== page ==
- September 05, 2012
The modern smartphone has led us out into a world of unrestricted communication and possibility. And yet, despite this tidal shift, the social networking giants of the past decade are showing their age. Facebook, Pinterest and Twitter now demonstrate an emphatic display of bloat, whilst quick-witted competition gains traction.
For those looking to stay ahead of the curve, perhaps the most compelling competitor is a little-known company called Path. Valued in the vicinity of $250 million within a year of its launch, Path is a mobile-only app characterized by a beautiful, responsive design; delightful interactions; and far-reaching features for the well-connected person on the go. Richard Branson, founder of the multi-billion-dollar Virgin Group, went so far as to describe Path’s founder, Dave Morin, as a “genius” — quickly embossing his words with a $40 million investment into the fledgling startup. Widely touted as the next social-media darling, Path should make an appearance on any self-respecting smartphone in very short order.
Meanwhile, just as Path has begun to undermine the flagging dominance of Facebook, Fancy is attempting to do the same for the oddly recent arrival, Pinterest. Latching onto the socialized shopping experience that so many have come to repurpose Pinterest for, Fancy takes the matter several steps further by allowing users to purchase any saved items right there in the phenomenal Fancy app. With an exploding audience, rumors of both Apple and Facebook acquisitions and a well-considered design, Fancy is the antithesis to the confusing, mobile-failing Pinterest of the past 12 months. For the modern shopper, Fancy is undoubtedly poised to become one of the most important social networks of the future.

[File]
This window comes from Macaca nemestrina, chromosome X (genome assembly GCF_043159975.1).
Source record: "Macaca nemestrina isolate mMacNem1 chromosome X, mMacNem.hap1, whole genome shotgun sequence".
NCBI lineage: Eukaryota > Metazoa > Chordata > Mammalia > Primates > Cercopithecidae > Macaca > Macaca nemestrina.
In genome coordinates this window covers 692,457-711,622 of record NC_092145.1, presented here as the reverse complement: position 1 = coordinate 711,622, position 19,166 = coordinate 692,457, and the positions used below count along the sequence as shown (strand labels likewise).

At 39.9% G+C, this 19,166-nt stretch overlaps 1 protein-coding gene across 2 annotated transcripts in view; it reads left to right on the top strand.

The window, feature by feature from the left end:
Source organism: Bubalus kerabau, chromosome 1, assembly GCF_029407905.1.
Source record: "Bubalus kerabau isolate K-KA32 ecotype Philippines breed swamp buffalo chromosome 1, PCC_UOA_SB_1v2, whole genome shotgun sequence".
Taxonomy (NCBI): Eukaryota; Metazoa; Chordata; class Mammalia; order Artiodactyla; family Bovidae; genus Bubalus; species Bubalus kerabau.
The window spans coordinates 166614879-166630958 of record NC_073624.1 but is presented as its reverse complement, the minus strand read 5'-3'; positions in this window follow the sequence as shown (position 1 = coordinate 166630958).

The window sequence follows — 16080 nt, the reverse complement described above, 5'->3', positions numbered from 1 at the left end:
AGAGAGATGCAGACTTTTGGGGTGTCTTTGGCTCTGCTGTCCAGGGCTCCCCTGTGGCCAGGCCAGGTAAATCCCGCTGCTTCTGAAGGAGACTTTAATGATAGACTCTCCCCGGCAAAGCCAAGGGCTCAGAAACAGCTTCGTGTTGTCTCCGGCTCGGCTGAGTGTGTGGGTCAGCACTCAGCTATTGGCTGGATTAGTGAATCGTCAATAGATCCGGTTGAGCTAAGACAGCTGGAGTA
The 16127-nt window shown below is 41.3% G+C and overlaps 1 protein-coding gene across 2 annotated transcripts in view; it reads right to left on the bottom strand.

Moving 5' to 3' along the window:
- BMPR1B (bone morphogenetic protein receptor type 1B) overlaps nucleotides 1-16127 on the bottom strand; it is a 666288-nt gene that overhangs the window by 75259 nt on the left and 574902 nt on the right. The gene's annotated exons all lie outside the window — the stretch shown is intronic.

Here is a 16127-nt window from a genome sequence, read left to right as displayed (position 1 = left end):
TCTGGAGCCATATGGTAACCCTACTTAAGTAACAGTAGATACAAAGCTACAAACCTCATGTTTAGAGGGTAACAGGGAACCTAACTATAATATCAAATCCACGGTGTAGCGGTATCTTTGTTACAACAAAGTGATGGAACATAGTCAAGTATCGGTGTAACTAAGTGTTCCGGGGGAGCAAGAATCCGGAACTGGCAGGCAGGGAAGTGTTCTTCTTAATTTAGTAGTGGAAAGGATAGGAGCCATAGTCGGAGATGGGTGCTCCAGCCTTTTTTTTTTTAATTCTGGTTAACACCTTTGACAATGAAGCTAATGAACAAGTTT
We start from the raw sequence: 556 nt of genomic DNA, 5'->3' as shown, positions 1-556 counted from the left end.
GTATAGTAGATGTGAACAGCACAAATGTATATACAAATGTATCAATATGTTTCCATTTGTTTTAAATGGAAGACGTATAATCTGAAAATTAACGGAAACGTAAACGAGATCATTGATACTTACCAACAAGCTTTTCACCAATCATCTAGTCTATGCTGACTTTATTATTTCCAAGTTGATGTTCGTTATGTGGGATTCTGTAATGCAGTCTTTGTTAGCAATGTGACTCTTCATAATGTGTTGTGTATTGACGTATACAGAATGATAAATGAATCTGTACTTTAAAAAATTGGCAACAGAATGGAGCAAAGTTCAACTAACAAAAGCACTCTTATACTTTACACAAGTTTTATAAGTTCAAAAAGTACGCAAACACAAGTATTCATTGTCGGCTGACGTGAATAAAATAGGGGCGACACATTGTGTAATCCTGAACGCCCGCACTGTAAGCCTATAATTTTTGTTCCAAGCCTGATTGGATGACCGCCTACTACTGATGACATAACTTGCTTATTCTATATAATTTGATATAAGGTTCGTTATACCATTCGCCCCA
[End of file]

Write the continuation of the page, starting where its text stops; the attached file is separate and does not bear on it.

Finally, lacking any semblance of a long-term business plan, Twitter has descended into erratic and off-putting behavior. Implementing ill-considered designs in its apps, slamming the door on its third-party supporters and spewing advertising upon its users, the real-time service has begun to drastically shed its relevance. Sensing an opportunity, App.net has just revealed itself to the world. Although still in its nascent stages, App.net’s outset goal is to establish itself as a stable, long-term means for the intellectual discussion of design, fashion, business and technology. Building a paid wall around the service, App.net is a veritable utopia when compared to Twitter — obnoxious Wonka accounts utterly disallowed, journalists and entrepreneurs approachable, and celebrity parody users thankfully missing. For the person invested in real-time news and discussion, App.net is fast becoming the place to see and be seen.